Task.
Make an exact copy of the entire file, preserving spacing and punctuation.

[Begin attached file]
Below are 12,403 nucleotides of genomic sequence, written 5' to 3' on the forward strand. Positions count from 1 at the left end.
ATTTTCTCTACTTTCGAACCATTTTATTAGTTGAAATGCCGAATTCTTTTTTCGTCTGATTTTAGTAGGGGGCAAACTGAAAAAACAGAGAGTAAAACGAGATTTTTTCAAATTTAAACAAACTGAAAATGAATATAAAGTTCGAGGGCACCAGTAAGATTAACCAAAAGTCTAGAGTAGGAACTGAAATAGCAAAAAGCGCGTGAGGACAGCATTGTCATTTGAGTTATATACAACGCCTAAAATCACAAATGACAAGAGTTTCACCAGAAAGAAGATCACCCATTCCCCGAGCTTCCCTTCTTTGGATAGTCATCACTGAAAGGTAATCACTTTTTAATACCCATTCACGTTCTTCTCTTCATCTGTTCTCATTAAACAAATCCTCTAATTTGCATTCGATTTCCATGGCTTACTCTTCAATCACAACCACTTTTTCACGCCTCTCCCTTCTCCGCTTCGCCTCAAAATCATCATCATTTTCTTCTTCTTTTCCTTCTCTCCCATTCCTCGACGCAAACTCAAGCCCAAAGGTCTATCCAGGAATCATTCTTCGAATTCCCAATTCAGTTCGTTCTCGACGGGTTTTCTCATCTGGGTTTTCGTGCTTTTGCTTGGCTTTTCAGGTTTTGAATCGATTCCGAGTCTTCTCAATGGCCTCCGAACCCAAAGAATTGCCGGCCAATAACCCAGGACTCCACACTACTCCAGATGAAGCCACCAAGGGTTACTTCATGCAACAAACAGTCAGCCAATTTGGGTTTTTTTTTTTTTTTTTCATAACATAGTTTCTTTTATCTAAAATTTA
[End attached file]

Below are 12,403 nucleotides of genomic sequence, written 5' to 3' on the forward strand. Positions count from 1 at the left end.
ATTTTCTCTACTTTCGAACCATTTTATTAGTTGAAATGCCGAATTCTTTTTTCGTCTGATTTTAGTAGGGGGCAAACTGAAAAAACAGAGAGTAAAACGAGATTTTTTCAAATTTAAACAAACTGAAAATGAATATAAAGTTCGAGGGCACCAGTAAGATTAACCAAAAGTCTAGAGTAGGAACTGAAATAGCAAAAAGCGCGTGAGGACAGCATTGTCATTTGAGTTATATACAACGCCTAAAATCACAAATGACAAGAGTTTCACCAGAAAGAAGATCACCCATTCCCCGAGCTTCCCTTCTTTGGATAGTCATCACTGAAAGGTAATCACTTTTTAATACCCATTCACGTTCTTCTCTTCATCTGTTCTCATTAAACAAATCCTCTAATTTGCATTCGATTTCCATGGCTTACTCTTCAATCACAACCACTTTTTCACGCCTCTCCCTTCTCCGCTTCGCCTCAAAATCATCATCATTTTCTTCTTCTTTTCCTTCTCTCCCATTCCTCGACGCAAACTCAAGCCCAAAGGTCTATCCAGGAATCATTCTTCGAATTCCCAATTCAGTTCGTTCTCGACGGGTTTTCTCATCTGGGTTTTCGTGCTTTTGCTTGGCTTTTCAGGTTTTGAATCGATTCCGAGTCTTCTCAATGGCCTCCGAACCCAAAGAATTGCCGGCCAATAACCCAGGACTCCACACTACTCCAGATGAAGCCACCAAGGGTTACTTCATGCAACAAACAGTCAGCCAATTTGGGTTTTTTTTTTTTTTTTTCATAACATAGTTTCTTTTATCTAAAATTTA